The mayors of two of the largest cities in Texas, Sylvester Turner of Houston and Betsy Price of Fort Worth, said that the state should help to pay some of the enormously high energy bills sent to residents after the destructive deadly winter storm that triggered widespread blackouts.
As the only US state not connected to the country's central power grid, Texas has a deregulated energy market that enables consumers to select from several competing sources of electricity.
Demand has skyrocketed when a record-breaking freeze engulfed a state unaccustomed to severe weather, and those Texans who were still able to turn on their lights found themselves with electricity bills of $5,000 or more for only five days of use.
“The bill should go to the state of Texas,” Turner said in an interview with CBS News on Sunday. “When they’re getting these exorbitant electricity bills and they’re having to pay for their homes, repair their homes, they should not have to bear the responsibility.”
What happened this week is not the fault of consumers. These high electricity bills caused by the PUC and ERCOT should go to the State of Texas. They were forewarned in 2011. st— Sylvester Turner (@SylvesterTurner) February 21, 2021
In a corresponding statement, Mayor Betsy Price of Fort Worth said that both the state and the federal government should be expected to assist Texans with the bills, answering the anchor's question of whether the mayor supports the notion of the federal government stepping up to cover electricity bills.
"I think that we will go to the feds. It will probably be a partner on this. We'll just have to work through it and see," Price said. "... there's going to have to be dollars follow that to help these folks who don't have the ability to pay this themselves. And that's going to have to come through the federal government."
According to The Dallas Morning News, one of the local suppliers offering a wholesale tariff plan, Griddy, had encouraged thousands of its customers to leave them for another supplier several days before the storm to escape high prices, although many Texans felt it would take too long to change their supplier.
“We made the unprecedented decision to tell our customers — whom we worked really hard to get — that they are better off in the near term with another provider,” the CEO of the energy provider, Michael Fallquist, said. “We want what’s right by our consumers, so we are encouraging them to leave. We believe that transparency and that honesty will bring them back.”
On Saturday, state Governor Greg Abbott called an emergency meeting of state legislators to resolve the issue, issuing a statement where he said they were responsible for ensuring that Texans "do not get stuck with skyrocketing energy bills."
Texans shouldn't have to face a spike in their energy costs.— Greg Abbott (@GregAbbott_TX) February 21, 2021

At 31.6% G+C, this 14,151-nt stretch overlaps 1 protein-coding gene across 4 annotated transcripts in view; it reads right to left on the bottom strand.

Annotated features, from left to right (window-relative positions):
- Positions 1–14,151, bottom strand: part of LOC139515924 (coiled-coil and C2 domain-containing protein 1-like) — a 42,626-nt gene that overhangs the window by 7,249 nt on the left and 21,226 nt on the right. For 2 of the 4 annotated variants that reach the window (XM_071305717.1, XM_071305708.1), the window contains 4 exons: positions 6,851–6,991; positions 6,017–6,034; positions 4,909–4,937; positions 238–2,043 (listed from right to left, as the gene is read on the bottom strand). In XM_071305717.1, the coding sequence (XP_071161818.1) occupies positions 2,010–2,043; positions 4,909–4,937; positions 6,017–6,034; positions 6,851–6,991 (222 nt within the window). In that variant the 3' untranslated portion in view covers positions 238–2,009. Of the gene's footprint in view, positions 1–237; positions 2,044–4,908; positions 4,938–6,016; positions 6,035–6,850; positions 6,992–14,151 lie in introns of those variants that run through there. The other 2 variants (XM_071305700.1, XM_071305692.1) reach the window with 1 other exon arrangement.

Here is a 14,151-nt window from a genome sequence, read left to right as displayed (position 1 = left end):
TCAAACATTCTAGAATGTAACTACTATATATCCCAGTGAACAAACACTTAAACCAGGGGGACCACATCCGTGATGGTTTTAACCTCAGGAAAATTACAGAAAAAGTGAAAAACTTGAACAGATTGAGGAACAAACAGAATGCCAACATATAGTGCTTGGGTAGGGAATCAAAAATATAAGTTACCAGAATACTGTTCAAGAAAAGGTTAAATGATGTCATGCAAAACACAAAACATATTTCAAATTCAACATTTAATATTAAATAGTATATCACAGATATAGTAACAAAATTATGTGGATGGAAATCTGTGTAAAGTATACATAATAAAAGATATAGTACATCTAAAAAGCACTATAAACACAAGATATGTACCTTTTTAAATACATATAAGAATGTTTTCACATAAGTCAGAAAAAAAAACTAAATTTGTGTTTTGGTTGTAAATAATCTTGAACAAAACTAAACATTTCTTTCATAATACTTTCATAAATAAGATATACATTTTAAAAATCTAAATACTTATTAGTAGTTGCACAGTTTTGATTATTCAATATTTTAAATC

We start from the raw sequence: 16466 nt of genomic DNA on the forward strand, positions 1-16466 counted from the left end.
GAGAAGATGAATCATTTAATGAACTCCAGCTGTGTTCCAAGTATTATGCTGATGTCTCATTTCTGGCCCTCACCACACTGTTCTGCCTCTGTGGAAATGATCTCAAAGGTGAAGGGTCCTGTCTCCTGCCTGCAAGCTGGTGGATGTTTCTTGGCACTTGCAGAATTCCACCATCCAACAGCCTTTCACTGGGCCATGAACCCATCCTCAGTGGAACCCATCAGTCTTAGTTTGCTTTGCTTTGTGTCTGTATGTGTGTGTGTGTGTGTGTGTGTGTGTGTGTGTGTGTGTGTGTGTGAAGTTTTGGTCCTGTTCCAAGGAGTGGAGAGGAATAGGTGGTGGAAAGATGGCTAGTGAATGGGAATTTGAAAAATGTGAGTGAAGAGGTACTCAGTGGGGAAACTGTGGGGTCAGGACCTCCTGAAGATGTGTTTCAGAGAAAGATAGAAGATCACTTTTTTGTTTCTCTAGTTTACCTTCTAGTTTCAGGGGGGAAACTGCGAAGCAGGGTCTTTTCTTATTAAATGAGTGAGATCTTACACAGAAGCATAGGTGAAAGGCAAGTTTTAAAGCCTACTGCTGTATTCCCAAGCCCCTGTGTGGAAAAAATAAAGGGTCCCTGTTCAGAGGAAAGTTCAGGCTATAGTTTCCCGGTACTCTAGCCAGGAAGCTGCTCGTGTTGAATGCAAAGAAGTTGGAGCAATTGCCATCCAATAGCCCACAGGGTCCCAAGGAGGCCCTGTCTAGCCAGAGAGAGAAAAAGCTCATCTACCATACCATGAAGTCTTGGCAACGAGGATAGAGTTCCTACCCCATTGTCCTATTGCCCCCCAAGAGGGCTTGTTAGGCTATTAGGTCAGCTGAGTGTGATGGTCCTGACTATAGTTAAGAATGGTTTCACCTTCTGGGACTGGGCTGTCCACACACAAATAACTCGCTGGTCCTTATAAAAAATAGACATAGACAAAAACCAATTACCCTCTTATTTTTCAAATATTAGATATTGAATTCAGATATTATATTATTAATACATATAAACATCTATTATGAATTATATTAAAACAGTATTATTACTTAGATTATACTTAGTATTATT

To quickly address this issue I held an emergency meeting today with legislative leaders to begin crafting solutions.
We are working to fix this fast.#txlegehttps://t.co/qYrQq1J5ho
State Congressmen also condemned the surge in energy prices.
This is WRONG. No power company should get a windfall because of a natural disaster, and Texans shouldn’t get hammered by ridiculous rate increases for last week’s energy debacle.— Ted Cruz (@tedcruz) February 21, 2021
State and local regulators should act swiftly to prevent this injustice. https://t.co/Qo2e4pwv4z
I’m very concerned about apparent price gouging in the energy market.— Joaquin Castro (@JoaquinCastrotx) February 21, 2021
The people of Texas should not have to pay these outrageous bills.
Exorbitant costs should not be passed on to consumers who are not responsible for poor planning by state officials.pic.twitter.com/UJEPHanbbj
Social media users have shared their experiences with the extraordinary electricity bills, with some of them reportedly reaching up to $17,000.
Let’s be clear TX residents endured FREEZING conditions for almost 7 days. No heat, no power, no water, water damaged homes, sleeping in cars 4 warmth and financial theft from electric companies 🤬🤬🤬 who wants a Feb $5,000 electric bill??? #helptexans— JANE (@CosmicJane1) February 20, 2021
My aunt’s utility bill (only 5 days so far) in north Texas. I would die pic.twitter.com/DEu839KR5L— vaughn (@VaughnDieseI) February 19, 2021
A Dallas homeowner with a $17,000 Griddy bill was on WFAA news. Griddy told its customers to switch providers, but he couldn't get switched in time. Griddy's isn't forgiving bills - they're offering installment plans. That's the hazard of going with a spot-market power provider.— Ray Sharradh (@RaySharradh) February 20, 2021
Earlier, Texas Attorney General Ken Paxton has initiated an investigation into the reasons why energy companies failed to cope with the weather conditions and which caused a huge rise in electricity prices for end-users, saying that the companies "grossly mishandled" the emergency situation.
On Saturday, US President Joe Biden approved a major disaster declaration for Texas that makes federal funds available to individuals who have experienced hardship due to the weather anomaly, including help with temporary housing and home repair aid and low-cost loans.
This weekend, all power plants were reportedly back online and power was restored to most homes as the weather returned to normal, but water sources remain a problem, with millions of Texans being urged to boil water before using it.
Overall, at least two dozen people died and more than 4 million people were left without power at the storm's peak, as a result of abnormally low temperatures and heavy snowfall.